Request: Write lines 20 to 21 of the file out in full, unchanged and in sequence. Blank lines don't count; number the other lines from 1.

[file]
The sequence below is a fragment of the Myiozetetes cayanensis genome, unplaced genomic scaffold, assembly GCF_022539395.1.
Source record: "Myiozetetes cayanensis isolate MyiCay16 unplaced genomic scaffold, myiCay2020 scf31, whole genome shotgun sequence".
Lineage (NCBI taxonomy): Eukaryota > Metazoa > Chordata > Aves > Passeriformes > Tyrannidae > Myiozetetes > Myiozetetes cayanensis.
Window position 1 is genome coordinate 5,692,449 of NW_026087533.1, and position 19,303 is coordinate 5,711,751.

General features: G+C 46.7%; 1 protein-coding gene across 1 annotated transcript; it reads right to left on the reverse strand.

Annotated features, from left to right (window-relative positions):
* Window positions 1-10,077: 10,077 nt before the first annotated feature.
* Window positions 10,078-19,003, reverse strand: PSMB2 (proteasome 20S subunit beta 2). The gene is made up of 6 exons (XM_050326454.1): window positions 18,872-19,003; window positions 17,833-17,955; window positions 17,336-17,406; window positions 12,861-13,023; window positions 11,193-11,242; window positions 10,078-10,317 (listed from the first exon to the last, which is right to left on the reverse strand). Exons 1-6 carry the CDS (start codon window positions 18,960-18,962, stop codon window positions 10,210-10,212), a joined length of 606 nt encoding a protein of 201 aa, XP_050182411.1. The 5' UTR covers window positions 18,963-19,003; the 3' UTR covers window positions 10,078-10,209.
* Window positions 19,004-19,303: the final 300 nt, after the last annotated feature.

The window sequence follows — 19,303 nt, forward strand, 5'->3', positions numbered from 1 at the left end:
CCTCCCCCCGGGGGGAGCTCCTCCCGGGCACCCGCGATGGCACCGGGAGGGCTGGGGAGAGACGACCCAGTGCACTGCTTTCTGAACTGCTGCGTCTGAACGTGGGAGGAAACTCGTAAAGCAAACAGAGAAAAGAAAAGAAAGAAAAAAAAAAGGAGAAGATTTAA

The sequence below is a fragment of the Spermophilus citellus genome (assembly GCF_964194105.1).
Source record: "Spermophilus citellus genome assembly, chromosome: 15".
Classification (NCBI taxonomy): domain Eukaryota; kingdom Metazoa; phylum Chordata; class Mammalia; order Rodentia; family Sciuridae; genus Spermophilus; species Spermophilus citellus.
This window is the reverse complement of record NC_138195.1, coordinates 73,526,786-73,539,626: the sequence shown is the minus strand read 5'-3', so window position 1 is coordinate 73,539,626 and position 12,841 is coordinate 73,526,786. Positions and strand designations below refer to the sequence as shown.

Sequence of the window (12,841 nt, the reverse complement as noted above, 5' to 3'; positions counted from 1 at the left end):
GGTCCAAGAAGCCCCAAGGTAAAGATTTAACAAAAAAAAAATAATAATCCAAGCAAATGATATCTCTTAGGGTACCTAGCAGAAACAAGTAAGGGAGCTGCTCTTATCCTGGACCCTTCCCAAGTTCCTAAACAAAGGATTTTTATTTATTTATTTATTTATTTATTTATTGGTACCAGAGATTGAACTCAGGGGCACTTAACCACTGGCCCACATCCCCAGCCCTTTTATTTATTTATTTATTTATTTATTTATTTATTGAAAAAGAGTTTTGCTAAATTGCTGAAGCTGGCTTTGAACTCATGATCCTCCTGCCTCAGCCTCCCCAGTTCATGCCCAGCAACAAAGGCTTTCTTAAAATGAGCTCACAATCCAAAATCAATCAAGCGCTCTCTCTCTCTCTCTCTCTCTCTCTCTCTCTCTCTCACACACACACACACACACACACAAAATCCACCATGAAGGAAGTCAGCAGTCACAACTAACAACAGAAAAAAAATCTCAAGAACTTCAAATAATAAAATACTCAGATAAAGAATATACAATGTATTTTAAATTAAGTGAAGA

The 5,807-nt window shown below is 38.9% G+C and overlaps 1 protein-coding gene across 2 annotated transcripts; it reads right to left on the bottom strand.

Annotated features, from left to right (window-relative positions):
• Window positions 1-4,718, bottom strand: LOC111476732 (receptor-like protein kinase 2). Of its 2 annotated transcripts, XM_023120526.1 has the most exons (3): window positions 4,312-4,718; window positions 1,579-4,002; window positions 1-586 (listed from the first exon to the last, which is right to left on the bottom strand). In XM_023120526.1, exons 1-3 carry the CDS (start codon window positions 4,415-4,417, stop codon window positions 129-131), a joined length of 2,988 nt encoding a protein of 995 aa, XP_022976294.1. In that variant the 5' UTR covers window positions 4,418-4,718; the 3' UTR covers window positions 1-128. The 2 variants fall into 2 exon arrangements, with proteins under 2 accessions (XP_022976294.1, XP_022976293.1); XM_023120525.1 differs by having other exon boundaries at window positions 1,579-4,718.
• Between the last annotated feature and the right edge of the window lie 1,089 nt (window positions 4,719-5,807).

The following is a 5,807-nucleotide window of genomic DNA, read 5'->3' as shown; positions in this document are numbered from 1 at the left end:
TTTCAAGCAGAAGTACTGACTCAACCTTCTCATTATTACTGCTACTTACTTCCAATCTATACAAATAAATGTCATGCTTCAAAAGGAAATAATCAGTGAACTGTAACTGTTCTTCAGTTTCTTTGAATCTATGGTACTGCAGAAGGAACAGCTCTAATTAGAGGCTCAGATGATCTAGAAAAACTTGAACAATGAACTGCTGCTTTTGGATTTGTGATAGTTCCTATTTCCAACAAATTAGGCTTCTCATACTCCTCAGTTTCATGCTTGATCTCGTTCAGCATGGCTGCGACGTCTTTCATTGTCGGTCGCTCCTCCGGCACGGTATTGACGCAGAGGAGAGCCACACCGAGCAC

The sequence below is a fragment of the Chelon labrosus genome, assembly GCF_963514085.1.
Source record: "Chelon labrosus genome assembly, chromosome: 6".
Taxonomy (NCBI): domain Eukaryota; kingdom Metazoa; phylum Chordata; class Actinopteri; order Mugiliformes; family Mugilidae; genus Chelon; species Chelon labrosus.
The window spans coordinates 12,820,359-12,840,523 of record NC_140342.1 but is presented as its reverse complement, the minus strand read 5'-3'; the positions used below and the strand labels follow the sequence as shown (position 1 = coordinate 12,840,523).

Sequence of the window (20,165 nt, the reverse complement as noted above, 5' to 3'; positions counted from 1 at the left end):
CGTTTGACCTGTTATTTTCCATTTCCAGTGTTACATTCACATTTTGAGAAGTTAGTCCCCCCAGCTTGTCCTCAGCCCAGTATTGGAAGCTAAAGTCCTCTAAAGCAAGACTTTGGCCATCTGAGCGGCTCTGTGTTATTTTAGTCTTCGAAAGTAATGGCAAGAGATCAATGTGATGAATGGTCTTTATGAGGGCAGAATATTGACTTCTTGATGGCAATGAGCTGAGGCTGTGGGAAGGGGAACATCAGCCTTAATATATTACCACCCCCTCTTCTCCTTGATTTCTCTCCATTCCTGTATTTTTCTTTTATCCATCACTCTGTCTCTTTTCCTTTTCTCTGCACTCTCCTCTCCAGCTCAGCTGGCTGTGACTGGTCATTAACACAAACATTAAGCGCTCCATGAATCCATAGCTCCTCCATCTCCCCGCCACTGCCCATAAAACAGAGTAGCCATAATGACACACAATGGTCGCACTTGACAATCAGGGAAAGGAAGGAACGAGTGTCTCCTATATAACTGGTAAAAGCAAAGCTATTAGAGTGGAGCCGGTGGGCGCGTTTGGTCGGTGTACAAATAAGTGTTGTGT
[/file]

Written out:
• Window positions 1-4,718, bottom strand: LOC111476732 (receptor-like protein kinase 2). Of its 2 annotated transcripts, XM_023120526.1 has the most exons (3): window positions 4,312-4,718; window positions 1,579-4,002; window positions 1-586 (listed from the first exon to the last, which is right to left on the bottom strand). In XM_023120526.1, exons 1-3 carry the CDS (start codon window positions 4,415-4,417, stop codon window positions 129-131), a joined length of 2,988 nt encoding a protein of 995 aa, XP_022976294.1. In that variant the 5' UTR covers window positions 4,418-4,718; the 3' UTR covers window positions 1-128. The 2 variants fall into 2 exon arrangements, with proteins under 2 accessions (XP_022976294.1, XP_022976293.1); XM_023120525.1 differs by having other exon boundaries at window positions 1,579-4,718.
• Between the last annotated feature and the right edge of the window lie 1,089 nt (window positions 4,719-5,807).